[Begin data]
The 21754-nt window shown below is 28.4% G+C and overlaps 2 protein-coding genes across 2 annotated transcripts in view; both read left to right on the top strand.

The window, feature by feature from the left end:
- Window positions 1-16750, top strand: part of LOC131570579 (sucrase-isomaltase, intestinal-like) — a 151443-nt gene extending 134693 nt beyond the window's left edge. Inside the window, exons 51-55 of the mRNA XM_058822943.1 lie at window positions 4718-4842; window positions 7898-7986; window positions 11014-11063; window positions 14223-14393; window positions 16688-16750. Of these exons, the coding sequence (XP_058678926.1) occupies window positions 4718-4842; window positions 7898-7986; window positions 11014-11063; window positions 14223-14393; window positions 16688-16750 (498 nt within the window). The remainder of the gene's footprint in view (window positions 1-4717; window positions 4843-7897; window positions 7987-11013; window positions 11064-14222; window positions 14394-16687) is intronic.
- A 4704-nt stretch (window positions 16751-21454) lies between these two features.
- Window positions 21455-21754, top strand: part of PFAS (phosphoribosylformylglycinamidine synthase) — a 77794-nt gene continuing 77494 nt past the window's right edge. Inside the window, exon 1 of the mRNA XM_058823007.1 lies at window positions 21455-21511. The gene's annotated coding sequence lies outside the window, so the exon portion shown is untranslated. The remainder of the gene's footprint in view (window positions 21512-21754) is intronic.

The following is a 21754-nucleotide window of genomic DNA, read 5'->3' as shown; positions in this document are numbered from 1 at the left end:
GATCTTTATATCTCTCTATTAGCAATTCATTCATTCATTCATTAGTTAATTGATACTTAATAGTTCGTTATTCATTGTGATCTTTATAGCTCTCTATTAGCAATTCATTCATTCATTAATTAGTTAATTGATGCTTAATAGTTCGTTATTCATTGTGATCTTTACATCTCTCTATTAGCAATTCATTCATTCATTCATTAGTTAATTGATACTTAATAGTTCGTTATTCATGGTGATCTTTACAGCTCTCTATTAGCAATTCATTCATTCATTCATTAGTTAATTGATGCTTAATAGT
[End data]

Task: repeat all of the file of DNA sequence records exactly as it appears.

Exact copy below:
The 21754-nt window shown below is 28.4% G+C and overlaps 2 protein-coding genes across 2 annotated transcripts in view; both read left to right on the top strand.

The window, feature by feature from the left end:
- Window positions 1-16750, top strand: part of LOC131570579 (sucrase-isomaltase, intestinal-like) — a 151443-nt gene extending 134693 nt beyond the window's left edge. Inside the window, exons 51-55 of the mRNA XM_058822943.1 lie at window positions 4718-4842; window positions 7898-7986; window positions 11014-11063; window positions 14223-14393; window positions 16688-16750. Of these exons, the coding sequence (XP_058678926.1) occupies window positions 4718-4842; window positions 7898-7986; window positions 11014-11063; window positions 14223-14393; window positions 16688-16750 (498 nt within the window). The remainder of the gene's footprint in view (window positions 1-4717; window positions 4843-7897; window positions 7987-11013; window positions 11064-14222; window positions 14394-16687) is intronic.
- A 4704-nt stretch (window positions 16751-21454) lies between these two features.
- Window positions 21455-21754, top strand: part of PFAS (phosphoribosylformylglycinamidine synthase) — a 77794-nt gene continuing 77494 nt past the window's right edge. Inside the window, exon 1 of the mRNA XM_058823007.1 lies at window positions 21455-21511. The gene's annotated coding sequence lies outside the window, so the exon portion shown is untranslated. The remainder of the gene's footprint in view (window positions 21512-21754) is intronic.

The following is a 21754-nucleotide window of genomic DNA, read 5'->3' as shown; positions in this document are numbered from 1 at the left end:
GATCTTTATATCTCTCTATTAGCAATTCATTCATTCATTCATTAGTTAATTGATACTTAATAGTTCGTTATTCATTGTGATCTTTATAGCTCTCTATTAGCAATTCATTCATTCATTAATTAGTTAATTGATGCTTAATAGTTCGTTATTCATTGTGATCTTTACATCTCTCTATTAGCAATTCATTCATTCATTCATTAGTTAATTGATACTTAATAGTTCGTTATTCATGGTGATCTTTACAGCTCTCTATTAGCAATTCATTCATTCATTCATTAGTTAATTGATGCTTAATAGT